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State PCS

Mains Practice Questions

  • Q: A third of the world's stunted children under five live in India. In light of the above statement, discuss the existing national framework to improve nutrition in India and its shortcomings in meeting its objective. (250 words)

    06 Dec, 2018 GS Paper 2 Social Justice


    • Explain Nutrition framework in India: Policy, Legislation, schemes, other initiatives
    • List the shortcomings in the existing framework.
    • Suggest steps for improvement.


    • National framework to improve nutrition in India includes: National Food Security Act, 2013, Anganwadi Services Scheme (Integrated Child Development Services Scheme), National Nutrition Mission (NNM) or the Poshan Abhiyan and certain provisions in the Constitution.
    • Despite strong Constitutional, legislative policy, plan and programme commitments 43% of Indian children under five years are underweight and 48% are stunted due to chronic undernutrition.
    • Physical retardation, increased vulnerability to diseases through childhood and adulthood, impaired cognitive and motor development, stunting, wasting and limited educational accomplishments are major characteristics of the overall burden of ill health caused, and reduced productivity perpetuates poverty.


    • National Food Security Act, 2013: provides subsidised food grains for food and nutritional security.
    • The Anganwadi Services scheme, which incorporates the Integrated Child Development Services, caters to children up to age six, and to pregnant and lactating women.
    • National Nutrition Mission (NNM) or the Poshan Abhiyan is India’s flagship programme to improve nutritional outcomes for children, adolescents, pregnant women and lactating mothers.
    • Article 47 of the Constitution of India states that the State shall regard raising the level of nutrition and standard of living of its people and improvement in public health among its primary duties.
    • National Nutrition Strategy (NNS) has set targets for 2022 and the Poshan Abhiyaan has also specified three-year targets to reduce stunting, under-nutrition and low birth weight by 2% each year, and to reduce anaemia by 3% each year.
    • Other than this mandatory legislation for salt iodisation, micronutrient supplements (zinc, iron etc) sugar-sweetened beverage tax and food-based dietary guidelines add to the framework.


    • Many policies, many formats. Variable policy formats that are followed, and there is lack of convergence and consistency in policy structure.
    • Infrequent monitoring and evaluation of program implementation. While formulation processes are continuous, active, and systematic, they lack adequate documentation of past policy processes.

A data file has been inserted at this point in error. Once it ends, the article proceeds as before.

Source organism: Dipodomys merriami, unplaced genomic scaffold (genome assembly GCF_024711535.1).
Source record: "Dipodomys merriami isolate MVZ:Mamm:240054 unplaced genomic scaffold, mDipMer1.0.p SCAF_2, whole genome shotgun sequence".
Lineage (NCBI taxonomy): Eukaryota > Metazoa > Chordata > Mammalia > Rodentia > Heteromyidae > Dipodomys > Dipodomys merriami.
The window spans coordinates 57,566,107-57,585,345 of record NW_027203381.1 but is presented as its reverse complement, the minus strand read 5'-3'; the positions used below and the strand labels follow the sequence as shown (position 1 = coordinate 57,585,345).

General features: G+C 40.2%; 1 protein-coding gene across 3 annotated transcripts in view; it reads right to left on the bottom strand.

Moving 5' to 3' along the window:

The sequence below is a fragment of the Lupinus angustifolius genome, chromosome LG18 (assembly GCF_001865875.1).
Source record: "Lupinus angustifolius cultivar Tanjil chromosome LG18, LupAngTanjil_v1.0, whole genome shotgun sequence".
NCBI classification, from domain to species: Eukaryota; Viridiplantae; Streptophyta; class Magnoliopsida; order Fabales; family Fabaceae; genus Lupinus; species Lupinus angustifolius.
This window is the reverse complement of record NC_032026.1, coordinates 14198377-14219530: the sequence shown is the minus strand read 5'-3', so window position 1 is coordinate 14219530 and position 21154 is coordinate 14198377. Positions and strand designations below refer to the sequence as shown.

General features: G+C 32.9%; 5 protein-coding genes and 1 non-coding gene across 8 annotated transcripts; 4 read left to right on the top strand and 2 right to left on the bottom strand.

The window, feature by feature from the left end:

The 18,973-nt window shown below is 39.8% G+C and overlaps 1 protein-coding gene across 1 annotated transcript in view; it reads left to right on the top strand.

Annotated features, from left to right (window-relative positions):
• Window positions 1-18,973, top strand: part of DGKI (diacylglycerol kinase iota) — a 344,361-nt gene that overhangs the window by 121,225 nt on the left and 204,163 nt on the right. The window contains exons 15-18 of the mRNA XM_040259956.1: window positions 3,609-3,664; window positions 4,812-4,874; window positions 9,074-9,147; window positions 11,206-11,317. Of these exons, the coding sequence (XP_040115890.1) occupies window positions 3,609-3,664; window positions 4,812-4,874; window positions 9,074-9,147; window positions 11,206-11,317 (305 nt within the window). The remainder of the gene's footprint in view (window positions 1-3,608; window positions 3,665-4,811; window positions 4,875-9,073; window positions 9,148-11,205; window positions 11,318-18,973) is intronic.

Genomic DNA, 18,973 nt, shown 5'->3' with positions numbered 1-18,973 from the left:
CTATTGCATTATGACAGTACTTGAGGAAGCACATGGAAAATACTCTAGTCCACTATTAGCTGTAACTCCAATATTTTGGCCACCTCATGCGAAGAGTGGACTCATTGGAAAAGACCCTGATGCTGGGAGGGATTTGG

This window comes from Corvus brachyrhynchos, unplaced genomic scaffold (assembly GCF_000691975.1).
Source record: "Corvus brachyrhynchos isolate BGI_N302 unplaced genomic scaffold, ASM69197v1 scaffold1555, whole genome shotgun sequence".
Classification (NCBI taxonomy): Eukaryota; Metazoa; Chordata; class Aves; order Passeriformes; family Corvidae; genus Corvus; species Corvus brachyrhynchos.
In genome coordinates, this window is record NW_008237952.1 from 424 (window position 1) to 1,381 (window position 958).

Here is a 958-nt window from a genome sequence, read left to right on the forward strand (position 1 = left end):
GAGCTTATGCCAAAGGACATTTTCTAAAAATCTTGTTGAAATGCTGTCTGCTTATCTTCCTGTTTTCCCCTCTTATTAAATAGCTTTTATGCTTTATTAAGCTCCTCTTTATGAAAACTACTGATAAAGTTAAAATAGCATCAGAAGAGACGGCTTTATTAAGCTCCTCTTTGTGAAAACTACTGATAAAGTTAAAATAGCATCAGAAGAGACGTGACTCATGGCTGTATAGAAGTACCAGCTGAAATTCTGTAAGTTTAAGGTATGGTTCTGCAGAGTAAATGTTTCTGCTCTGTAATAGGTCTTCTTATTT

• Infrastructural shortfalls, quality issues, a shortage of staff and key functionaries, a bigger gap in the number of beneficiaries identified as compared with those actually receiving supplementary nutrition, the diversion of funds to activities not permitted under the scheme.
    • Space constraints and lack of hygiene at Anganwadi Centres.
    • The framework does not focus on the constructive role that the private sector, development agencies and civil society can play in realising the goals. There is no multisectoral comprehensive nutrition plan.
    • Lack of awareness and access to authentic information on nutrition.

    Steps to be taken

    • Frequent performance audit of the nutrition programmes to measure the impact of interventions. Can be done through- Information and communication technology (ICT)-based real-time monitoring systems, incentivising States for meeting targets, incentivising anganwadi workers for using IT-based tools, and having social audits.
    • To eliminate stunting in the long run, interventions should be supported by improvements in the underlying determinants of undernutrition, such as poverty, poor education, disease burden, and lack of women’s empowerment.
    • Nutrition counseling (especially in relation to breastfeeding and supplementation) and conditional cash transfers also have the potential to reduce stunting and the burden of disease.
    • Anganwadi Services Scheme must focus on the provision of physical infrastructure and funding, besides closer monitoring of the nutrition mission.
    • The overhaul of capacity and capability in Integrated Child Development Services, mid-day meals and Public Distribution System.
    • Multiple campaigns should be designed to inform, communicate and educate on nutrition-specific and nutrition-sensitive behaviours like breast feeding, diet diversity, hand-washing, de-worming, safe drinking water, hygiene (WASH) and sanitation.
    • Food fortification should be promoted.

    Way Forward

    • There is a need to create a pool of experts-validated information on nutrition that’s accessible to all. The approach, commitment and resources therefore have to be inter-generational, multi-sector, multi-dimensional and multi-year.
    • Public-private partnerships should be encouraged in creating and designing frameworks, structures, processes and metrics for action, implementation and tracking.
      • For example, involving the nutritionists to work with local communities on calorie and nutrition dense supplementary foods, using easily available local ingredients that are within the ICDS and MDM budget guidelines, and produced by self-help groups, could easily be anchored by the relevant private sector and development agencies, working with State governments, and considered a corporate social responsibility initiative.

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